Definitely was not expecting our Hawaii orchids to have bloomed already. I stuck an old orchid plant in our hibiscus tree at our house in Hawaii about a year ago. Forget all about it until I noticed the orchid was attaching itself to the hibiscus tree in the photo below.
A friend had assured me that to grow Hawaii orchids, all you need to do is throw them into the trees. Keep them in a shaded environment and ignore. No fertilizer. No watering. No fussing over it.
OK, I figured, what harm could it do? Once the orchid has finished blooming, throwing it into a tree is not much different than throwing it out. It will either live or it won’t. A bunch of spent orchids I had placed on the ground under the mango tree did not make it. But the one I stuck into the hibiscus tree attached itself, as evidenced by the photograph above of our Hawaii orchids.
Here I am, sitting outside at The Mall on Palm Canyon Drive in Borrego Springs. You will note the plant behind my head that looks a bit like Medusa. Well, it is my new favorite desert plant called an ocotillo. In the spring, it features bright red flowers on its tips.
One of the art stores at The Mall just got ocotillo sculptures. They seem to be made from rebar and painted green with red glossy floral tips. Very pretty. But I desire the real thing, an original living plant.
I do not know how many tourists descend upon Borrego Springs in the spring but the official population of the town from July of 2018 is 3,676 residents. And according to one website, 1 million tourists annually visit Anza Borrego Desert State Park. The name of the park is in honor of Spanish explorer Juan Bautista de Anza, who studied the desert in 1774 and, of course, Borrego is the Spanish word for sheep.
After this blog about photos of Clark Dry Lake at Anza Borrego Desert, I believe I have one more blog to do to be finished with our trip. Normally I would not post so many photos and a bunch of blogs about one place, namely Anza Borrego Desert State Park, but I can’t help myself.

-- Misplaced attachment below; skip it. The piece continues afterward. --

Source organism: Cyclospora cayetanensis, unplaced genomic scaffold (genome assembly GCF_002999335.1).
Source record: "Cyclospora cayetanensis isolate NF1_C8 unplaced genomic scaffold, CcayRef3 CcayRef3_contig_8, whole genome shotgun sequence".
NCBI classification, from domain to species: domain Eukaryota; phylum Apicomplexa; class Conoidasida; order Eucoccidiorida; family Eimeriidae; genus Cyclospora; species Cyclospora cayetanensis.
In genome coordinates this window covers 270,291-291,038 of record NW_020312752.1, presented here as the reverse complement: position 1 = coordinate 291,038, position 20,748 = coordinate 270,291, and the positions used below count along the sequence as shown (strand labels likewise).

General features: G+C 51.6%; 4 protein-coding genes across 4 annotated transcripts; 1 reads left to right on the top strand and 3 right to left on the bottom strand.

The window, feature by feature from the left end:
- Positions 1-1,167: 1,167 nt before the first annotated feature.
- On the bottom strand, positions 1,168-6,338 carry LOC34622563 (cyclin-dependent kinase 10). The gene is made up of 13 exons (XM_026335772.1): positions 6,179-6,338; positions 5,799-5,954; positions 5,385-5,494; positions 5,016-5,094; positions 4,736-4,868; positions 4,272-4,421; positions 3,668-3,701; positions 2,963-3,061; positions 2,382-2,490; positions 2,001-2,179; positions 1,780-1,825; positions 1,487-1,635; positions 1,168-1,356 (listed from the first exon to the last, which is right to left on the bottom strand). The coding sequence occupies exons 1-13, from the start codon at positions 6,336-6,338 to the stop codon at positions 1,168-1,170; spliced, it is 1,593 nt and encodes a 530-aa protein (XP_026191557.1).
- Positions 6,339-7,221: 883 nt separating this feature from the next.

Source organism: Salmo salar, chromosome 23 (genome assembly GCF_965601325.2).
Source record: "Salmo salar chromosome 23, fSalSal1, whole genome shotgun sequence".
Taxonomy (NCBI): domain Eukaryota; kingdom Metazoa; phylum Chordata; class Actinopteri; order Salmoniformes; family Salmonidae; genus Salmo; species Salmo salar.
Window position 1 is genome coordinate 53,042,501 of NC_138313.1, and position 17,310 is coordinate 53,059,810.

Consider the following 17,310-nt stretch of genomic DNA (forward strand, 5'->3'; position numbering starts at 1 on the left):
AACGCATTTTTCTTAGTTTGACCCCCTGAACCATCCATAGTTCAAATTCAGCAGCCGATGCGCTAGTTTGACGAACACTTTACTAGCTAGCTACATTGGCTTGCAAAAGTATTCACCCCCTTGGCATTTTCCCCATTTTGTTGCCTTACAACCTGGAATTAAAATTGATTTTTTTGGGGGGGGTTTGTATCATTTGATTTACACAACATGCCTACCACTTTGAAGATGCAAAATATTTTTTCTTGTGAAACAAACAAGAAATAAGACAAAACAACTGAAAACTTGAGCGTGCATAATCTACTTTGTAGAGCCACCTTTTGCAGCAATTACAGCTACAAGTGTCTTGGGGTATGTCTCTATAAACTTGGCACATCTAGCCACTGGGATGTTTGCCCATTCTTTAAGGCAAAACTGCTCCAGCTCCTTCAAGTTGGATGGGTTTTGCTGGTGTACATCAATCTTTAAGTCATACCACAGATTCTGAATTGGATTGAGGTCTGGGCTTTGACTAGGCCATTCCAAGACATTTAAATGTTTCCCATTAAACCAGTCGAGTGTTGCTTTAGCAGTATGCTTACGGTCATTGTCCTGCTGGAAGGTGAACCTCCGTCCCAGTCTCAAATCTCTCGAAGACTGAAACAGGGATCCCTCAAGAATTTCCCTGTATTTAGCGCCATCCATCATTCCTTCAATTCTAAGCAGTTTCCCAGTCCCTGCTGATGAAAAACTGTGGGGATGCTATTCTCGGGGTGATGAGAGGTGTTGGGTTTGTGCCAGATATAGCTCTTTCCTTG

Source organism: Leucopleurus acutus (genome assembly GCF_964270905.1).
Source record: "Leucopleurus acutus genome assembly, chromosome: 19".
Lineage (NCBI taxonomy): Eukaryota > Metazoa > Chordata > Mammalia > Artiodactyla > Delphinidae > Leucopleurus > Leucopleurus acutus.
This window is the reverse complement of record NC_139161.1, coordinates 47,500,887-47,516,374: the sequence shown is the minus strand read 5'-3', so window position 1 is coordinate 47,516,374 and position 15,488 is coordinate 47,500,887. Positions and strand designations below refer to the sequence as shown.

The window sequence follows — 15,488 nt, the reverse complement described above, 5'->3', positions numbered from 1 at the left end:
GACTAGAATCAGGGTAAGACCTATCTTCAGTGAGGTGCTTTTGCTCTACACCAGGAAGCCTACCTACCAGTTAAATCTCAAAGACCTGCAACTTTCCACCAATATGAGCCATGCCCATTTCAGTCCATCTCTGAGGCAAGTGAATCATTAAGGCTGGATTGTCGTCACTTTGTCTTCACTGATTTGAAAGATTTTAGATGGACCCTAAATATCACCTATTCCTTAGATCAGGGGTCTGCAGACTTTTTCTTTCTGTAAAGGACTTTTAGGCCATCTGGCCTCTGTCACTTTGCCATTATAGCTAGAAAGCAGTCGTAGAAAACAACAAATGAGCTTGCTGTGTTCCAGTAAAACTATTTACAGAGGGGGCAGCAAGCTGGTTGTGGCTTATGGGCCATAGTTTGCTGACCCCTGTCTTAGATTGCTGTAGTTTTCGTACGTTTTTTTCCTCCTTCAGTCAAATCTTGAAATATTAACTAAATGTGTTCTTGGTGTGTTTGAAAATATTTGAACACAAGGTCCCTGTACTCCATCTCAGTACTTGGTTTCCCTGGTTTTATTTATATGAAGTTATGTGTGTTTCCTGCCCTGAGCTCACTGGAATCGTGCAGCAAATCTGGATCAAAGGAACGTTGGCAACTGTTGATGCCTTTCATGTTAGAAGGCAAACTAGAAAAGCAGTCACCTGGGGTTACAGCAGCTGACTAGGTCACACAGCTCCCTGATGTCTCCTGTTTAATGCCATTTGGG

It’s such a fascinating place, so much to see and do and most people in California have no idea where it is even located. Although it is the largest state park in California. How about those apples? It is located about 2 hours Northeast of San Diego.
This is the entrance to the wildflowers from Anza Borrego State Park in Borrego Springs, California. Unassuming. You might think oh, just another state park, not THE largest state park in California with vegetation, succulents, cacti, and wildflowers exploding everywhere you look, nestled under Coyote Mountain and the Santa Ynez Mountains.
You’re just not prepared for the spectacular Super Bloom of the wildflowers from Anza Borrego State Park. A Super Bloom can occur after several years of hard rain to wake dormant seeds, and it usually happens once every decade or two.
For those of you contemplating a Palm Canyon Hike at Anza Borrego, my best advice to you is just DO IT. You will NOT be disappointed. Anza Borrego is the largest state park in California. This blog is about the Super Bloom of 2019 in Anza Borrego State Park, and all of the photos were shot on March 19, 2019.
We approached the Palm Canyon Hike trail at Anza Borrego State Park and saw a sign recommending that we carry at minimum 1 gallon of water per person. That seemed a bit excessive to my uniformed mind of how I would feel after hiking 3 miles over rocks, up steps, boulders, rough terrain and 6 river crossings on rocks. Good deal that my husband brought an entire portable bladder of water in his backpack because I ran out of my one liter of water on the way back.